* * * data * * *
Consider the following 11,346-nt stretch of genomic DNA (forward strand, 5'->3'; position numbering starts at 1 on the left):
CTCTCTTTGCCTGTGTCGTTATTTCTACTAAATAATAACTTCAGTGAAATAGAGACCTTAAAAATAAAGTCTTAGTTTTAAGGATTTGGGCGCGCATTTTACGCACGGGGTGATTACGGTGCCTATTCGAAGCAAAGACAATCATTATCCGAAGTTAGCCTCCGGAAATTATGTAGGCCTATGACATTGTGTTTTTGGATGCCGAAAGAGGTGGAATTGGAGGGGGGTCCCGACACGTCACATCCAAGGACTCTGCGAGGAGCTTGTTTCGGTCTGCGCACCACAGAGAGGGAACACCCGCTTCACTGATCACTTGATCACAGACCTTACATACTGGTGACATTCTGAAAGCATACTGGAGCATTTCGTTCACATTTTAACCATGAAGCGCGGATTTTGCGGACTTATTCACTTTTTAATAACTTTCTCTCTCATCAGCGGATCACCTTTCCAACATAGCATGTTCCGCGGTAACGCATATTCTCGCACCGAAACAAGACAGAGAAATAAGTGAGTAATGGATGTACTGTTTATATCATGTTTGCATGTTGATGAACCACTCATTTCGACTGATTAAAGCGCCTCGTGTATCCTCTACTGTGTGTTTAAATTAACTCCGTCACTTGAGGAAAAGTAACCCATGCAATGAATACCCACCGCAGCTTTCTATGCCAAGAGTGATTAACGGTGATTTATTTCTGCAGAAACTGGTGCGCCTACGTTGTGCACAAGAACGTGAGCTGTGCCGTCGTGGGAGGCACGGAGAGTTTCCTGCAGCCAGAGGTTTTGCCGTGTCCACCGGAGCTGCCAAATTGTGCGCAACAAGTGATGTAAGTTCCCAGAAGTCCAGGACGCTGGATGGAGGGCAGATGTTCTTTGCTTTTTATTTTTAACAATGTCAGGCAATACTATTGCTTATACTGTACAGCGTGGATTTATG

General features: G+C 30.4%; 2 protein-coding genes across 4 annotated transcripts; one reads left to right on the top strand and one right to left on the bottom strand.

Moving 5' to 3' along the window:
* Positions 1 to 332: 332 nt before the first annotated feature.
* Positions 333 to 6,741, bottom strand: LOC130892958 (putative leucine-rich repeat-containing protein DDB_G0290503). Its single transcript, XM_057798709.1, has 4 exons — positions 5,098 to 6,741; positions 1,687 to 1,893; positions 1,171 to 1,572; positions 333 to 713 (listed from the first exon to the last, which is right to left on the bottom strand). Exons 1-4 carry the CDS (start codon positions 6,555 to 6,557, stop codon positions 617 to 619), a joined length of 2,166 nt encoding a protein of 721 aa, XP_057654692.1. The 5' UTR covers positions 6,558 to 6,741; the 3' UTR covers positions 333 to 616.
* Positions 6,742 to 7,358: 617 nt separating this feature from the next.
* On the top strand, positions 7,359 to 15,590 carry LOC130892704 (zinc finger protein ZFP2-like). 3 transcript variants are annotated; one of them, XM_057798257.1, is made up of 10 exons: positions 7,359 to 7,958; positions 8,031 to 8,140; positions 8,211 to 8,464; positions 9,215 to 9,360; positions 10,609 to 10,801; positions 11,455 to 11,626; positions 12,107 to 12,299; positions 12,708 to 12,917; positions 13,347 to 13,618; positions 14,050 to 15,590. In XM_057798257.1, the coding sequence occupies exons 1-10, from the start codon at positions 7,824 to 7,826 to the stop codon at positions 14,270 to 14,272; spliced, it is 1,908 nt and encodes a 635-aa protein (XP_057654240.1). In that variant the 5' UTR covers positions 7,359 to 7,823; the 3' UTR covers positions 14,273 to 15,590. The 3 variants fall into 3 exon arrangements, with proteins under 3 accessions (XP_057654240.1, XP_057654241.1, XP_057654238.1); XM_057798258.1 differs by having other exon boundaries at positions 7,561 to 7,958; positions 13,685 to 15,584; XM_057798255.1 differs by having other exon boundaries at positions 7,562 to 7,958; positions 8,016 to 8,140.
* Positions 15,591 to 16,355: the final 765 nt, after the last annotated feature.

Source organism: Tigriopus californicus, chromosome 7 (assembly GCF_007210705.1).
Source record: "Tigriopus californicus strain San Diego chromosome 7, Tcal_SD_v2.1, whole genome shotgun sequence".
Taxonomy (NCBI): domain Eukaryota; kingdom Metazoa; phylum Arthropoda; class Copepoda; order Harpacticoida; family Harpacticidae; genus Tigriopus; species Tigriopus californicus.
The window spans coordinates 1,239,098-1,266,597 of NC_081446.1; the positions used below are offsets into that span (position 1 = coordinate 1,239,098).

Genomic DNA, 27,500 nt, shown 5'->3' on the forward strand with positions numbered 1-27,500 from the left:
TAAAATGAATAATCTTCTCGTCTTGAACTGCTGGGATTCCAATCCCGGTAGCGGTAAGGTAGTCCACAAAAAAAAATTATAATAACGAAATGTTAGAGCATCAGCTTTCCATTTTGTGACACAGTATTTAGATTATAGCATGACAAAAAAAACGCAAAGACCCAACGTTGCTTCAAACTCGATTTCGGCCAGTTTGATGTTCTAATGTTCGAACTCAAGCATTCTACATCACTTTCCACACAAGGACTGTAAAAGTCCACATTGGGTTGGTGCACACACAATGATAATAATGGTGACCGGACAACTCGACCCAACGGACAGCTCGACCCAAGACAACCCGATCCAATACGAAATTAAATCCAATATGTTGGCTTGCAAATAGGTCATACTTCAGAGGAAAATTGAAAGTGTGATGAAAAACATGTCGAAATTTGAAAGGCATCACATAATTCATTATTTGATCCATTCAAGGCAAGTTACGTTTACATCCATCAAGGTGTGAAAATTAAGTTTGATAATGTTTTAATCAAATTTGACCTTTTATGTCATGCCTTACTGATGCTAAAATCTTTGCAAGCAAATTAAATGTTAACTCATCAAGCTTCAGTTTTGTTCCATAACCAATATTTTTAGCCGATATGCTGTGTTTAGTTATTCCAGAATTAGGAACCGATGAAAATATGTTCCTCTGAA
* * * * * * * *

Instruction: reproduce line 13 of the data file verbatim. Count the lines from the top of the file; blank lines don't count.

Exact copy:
The window spans coordinates 1,239,098-1,266,597 of NC_081446.1; the positions used below are offsets into that span (position 1 = coordinate 1,239,098).